—Paranoia, Monomania in general, or the obsession of a delusion or system of delusions which dominate without destroying the mental capacity, leaving the patient sane as to all matters outside their particular range, though subject to perverted ideas, false beliefs, and uncontrollable impulses within that range ; and particularly, the form of monomania where the delusion is as to wrongs, injuries, or persecution inflicted upon the patient and his consequently justifiable resentment or revenge. Winters v. State, 61 N. J. Law, 6l3, 41 Atl. 220; People v. Braun, 158 N. Y. 558, 53 N. E. 529; Flanagan v. State, 103 Ga. 619, 30 S. E. 550. Paranoia is called by Kraepeiin "progressive systematized insanity," because the delusions of being wronged or of persecution and of excessive self-esteem develop quite slowly, without independent disturbances of emotional life or of the will becoming prominent, and because there occurs regularly a mental working up of the delusion to form a delusionary view of the world,
    —in fact, a system,
    —leading to a derangement of the stand-point which the patient takes up towards the events of life.
    —Homicidal mauia. A form of mania in which the morbid state of the mind manifests itself in an irresist-abie inclination or impulse to commit homicide, prompted usually by an insane delusion either as to the necessity of self-defense or the avenging of injuries, or as to the patient being the appointed instrument of a superhuman justice. Com. v. Sayre, 5 Wkly. Notes Cas. (Pa.) 425; Cam. v. Mosler, 4 Pa. 266.
    —Methomania. An irresistible craving for alcoholic or other intoxicating liquors, manifested by the periodical recurrence of drunken debauches. State v. Savage, 89 Ala. 1, 7 South. 183, 7 In It. A. 426
    —Dipsomania. Practically the same thing as metho-mania, except that the irresistible impulse to intoxication is extended by some writers to include the use of such drugs as opium or cocaine as well as alcohol. See State v. Reidell, 9 Houst. (Del) 470, 14 Atl. 550; Ballard v. State, 19 Neb. 609, 28 N. W. 271,
    —Mauia a potu. Delirium tremens, or a species of temporary insanity resulting as a secondary effect produced by the excessive and protracted indulgence in intoxicating liquors. See State v. Hurley, Houst. Cr. Cas. (Del.) 28, 35
    —Toxicomania. An excessive addiction to the use of toxic or poisonous drugs or other substances; a form of mania or affective insanity characterized by an irresistible impulse to indulgence in opium,_ cocaine, chloral, alcohol, etc.
    —Mania fanatica. A form of insanity characterized by a morbid state of religious feeling. Ekin v. McCracken, 11 Phila. (Pat) 540.
    —Sebastoma-nia. Religious insanity; demonomania.
    —Megalomania. The so-called "delirium of grandeur" or "fulie de grandeur;" a form of mania in which the besetting delusion of the patient is that he is some person of great celebrity or exalted rank, historical or contemporary.
    —Kleptomania. _ A species (or symptom) of mania, consisting in an irresistible propensity to steal. Looney v. State, 10 Tex. App. 525, 3S Am. Rep. 646; Slate v. Reidell, 9 Houst. (Del.) 470, 14 Atl. 550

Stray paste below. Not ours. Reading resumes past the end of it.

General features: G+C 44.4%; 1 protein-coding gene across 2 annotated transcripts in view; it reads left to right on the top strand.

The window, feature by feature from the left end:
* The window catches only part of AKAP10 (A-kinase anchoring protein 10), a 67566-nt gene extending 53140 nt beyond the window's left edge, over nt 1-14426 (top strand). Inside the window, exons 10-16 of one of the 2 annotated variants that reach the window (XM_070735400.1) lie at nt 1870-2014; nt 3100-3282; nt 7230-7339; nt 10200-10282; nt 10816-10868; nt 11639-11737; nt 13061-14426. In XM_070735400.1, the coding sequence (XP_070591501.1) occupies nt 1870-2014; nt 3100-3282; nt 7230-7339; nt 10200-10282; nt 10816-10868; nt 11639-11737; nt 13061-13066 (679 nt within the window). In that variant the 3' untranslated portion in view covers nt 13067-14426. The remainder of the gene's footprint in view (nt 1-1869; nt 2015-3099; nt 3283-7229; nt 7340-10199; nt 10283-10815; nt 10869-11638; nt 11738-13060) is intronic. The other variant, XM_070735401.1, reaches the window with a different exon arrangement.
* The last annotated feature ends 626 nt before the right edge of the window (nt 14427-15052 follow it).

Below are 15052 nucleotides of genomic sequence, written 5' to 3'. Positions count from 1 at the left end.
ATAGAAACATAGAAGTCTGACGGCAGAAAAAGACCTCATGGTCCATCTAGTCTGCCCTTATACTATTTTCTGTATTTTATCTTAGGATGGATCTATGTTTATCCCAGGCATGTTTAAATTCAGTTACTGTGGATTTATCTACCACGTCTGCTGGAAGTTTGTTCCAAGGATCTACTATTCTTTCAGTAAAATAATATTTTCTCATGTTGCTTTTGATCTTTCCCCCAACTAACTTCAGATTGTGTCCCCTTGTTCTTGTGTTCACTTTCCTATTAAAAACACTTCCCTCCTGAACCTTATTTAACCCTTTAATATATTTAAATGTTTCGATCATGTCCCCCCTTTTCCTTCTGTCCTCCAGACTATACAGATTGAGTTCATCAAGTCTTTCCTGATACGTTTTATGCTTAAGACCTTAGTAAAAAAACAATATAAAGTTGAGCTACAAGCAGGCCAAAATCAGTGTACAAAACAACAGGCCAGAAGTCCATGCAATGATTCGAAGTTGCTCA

—Pyromania. Incendiarism; a form of affective insanity in which the mania takes the form of an irresistible impulse to burn or set fire to things.
    —Oikei mania, a form of insanity manifesting itself in a morbid state of the domestic affections, as an unreasonable dislike of wife or child without cause or provocation. Ekin v. McCracken, 11 Phila. (Pat) 540.
    —Nymphomania. A form of mania characterized by a morbid, excessive, and uncontrollable craving for sexual intercourse. This term is applied only to women. The term for a corresponding mania in men is "satyriasis."
    —Erotomania. A form of mania similar to nymphomania, except that the present term is applied to patients of both sexes, and that (according to some authorities) it is applicable to all cases of excessive sexual craving irrespective of origin ; while nymphomania is restricted to cases where the disease is caused by a local disorder of the sexual organs reacting on the brain. And it is to be observed that the term "erotomania" is now often used, especially by French writers, to describe a morbid propensity for "falling in love" or an exaggerated and excited condition of amativeness or love-sickness, which may affect the general physical health, but is not necessarily correlated with any sexual craving, and which, though it may unnaturally color the imagination and distort the subject's view of life and affairs, does not at ali amount to insanity, and should not be so considered when it leads to crimes of violence, as in the too common case of a rej'ected lover who kills his mistress.
    —Necrophilism. A form of affective insanity manifesting itself in an unnatural and revolting fondness for corpses, the patient desiring to be in their presence, to caress them, to exhume them, or sometimes to mutilate them, and even (in a form of sexual perversion) to violate them. Melancholia. Melancholia is a form of insanity the characteristics of which are extreme mental depression, associated with delusions aud hallucinations, the latter relating especially to the financial or social position of the patient or to impending or threatened dangers to his person, property, or reputation, or issuing in distorted conceptions of his relations to society or his family or of his rights and duties in general. Connecticut Mut. In Ins. Co., v. Groom, 86 Pa. 92, 27 Am. Rep. 689 ; State v. Reidell, 9 Houst. (Del.) 470, 14 Atl. 551; People v. Krist, 168 N. Y. 19, 60 N. E. 1057. Hypochondria or hypochondriasis. A form of melancholia in which the patient has exaggerated or causeless fears concerning his health or suffers from imaginary disease. Toxiphohia. Morbid dread of being poisoned ; a form of insanity manifesting itself by an excessive and unfounded apprehension of death by poison. Specific definitions and applications in law. There are numerous legal proceedings where insanity may be shown, and the rule for establishing mental capacity or the want of it varies according to the object or purpose of the proceeding. Among these may be enumerated the following: A criminal prosecution where Insanity is alleged as a defense; a proceeding to defeat a will on the ground of the insanity of the testator; a suit to avoid a contract (including that of marriage) for similar reasons; a proceeding to secure the commitment of a person alleged to be insane to an asylum; a proceeding to appoint a guardian or conservator for an alleged lunatic; a plea or proceeding to avoid the effect of the statute of limitations on account of insanity. What might be regarded as insanity in one of such cases would not necessarily be so regarded in another. No definite rule can be laid down which would apply to all cases alike, Snyder v. Snyder, 142 III. 60, 31 N. E. 303; Clarke v. Irwin, 63 Neb. 539, 88 N. W. 783. But the following rules or tests for specific cases have been generally accepted and approved; In criminal law and as a defense to an accusation of crime, insanity means such a perverted and deranged condition of the mental and moral faculties as to render the person incapable of distinguishing between right and wrong, or to render him at the time unconscious of the nature of the act he is committing, or such that, though he may be conscious of it and also of its normal quality, so as to know that the act in questio